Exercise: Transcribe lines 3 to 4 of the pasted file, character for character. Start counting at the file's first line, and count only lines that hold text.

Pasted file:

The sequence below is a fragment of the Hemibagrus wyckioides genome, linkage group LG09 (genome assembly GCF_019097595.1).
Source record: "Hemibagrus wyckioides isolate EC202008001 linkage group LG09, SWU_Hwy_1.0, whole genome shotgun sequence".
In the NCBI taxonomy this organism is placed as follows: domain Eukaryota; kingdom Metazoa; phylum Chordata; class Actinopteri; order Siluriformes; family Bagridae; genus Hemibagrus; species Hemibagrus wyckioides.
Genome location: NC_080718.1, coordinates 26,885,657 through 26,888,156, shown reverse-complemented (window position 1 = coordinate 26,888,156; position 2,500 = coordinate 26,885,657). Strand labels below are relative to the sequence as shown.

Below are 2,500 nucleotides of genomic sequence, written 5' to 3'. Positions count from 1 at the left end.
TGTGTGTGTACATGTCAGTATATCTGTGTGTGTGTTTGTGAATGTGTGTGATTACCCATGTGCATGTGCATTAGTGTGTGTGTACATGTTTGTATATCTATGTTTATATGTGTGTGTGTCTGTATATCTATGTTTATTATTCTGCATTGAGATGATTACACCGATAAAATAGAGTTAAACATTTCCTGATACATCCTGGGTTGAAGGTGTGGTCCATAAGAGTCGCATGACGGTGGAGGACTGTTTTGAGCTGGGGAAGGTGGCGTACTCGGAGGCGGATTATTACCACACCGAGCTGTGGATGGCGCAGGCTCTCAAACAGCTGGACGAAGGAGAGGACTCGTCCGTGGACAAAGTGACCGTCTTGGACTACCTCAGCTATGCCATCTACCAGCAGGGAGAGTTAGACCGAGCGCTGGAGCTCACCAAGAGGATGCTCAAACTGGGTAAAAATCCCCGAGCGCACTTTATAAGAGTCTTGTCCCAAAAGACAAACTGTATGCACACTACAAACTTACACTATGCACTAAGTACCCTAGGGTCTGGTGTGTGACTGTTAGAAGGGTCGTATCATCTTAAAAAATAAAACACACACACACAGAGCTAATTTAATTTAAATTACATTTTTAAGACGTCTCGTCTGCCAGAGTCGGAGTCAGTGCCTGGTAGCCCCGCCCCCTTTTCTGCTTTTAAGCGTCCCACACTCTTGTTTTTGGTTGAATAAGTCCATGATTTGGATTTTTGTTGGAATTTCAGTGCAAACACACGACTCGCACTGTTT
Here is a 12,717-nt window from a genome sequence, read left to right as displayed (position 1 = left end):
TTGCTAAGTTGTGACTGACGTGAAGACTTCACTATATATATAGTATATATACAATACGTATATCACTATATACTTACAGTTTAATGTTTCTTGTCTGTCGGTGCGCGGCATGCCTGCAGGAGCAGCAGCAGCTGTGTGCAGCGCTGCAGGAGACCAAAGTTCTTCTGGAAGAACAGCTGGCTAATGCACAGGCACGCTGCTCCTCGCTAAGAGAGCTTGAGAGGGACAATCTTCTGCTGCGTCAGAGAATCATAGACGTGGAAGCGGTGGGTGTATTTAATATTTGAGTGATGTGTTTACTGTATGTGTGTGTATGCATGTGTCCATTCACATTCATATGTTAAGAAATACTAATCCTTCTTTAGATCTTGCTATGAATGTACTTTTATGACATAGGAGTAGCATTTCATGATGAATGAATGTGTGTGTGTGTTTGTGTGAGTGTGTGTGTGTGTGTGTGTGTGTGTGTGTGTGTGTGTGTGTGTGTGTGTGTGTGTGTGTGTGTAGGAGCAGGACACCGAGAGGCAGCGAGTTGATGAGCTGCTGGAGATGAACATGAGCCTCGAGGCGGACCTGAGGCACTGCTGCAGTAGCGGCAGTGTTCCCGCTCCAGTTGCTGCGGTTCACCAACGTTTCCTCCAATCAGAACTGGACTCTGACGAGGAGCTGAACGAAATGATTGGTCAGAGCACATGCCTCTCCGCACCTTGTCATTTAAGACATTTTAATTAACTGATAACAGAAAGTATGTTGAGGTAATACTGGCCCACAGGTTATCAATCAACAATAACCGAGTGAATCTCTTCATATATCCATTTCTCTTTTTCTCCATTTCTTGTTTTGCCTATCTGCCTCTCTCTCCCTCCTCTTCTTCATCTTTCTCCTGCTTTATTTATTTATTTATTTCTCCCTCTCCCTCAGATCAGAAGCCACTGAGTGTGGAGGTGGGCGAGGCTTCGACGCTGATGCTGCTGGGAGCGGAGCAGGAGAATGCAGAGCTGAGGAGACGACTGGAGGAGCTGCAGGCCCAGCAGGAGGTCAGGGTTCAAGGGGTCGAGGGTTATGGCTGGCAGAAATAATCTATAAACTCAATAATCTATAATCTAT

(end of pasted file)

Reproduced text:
In the NCBI taxonomy this organism is placed as follows: domain Eukaryota; kingdom Metazoa; phylum Chordata; class Actinopteri; order Siluriformes; family Bagridae; genus Hemibagrus; species Hemibagrus wyckioides.
Genome location: NC_080718.1, coordinates 26,885,657 through 26,888,156, shown reverse-complemented (window position 1 = coordinate 26,888,156; position 2,500 = coordinate 26,885,657). Strand labels below are relative to the sequence as shown.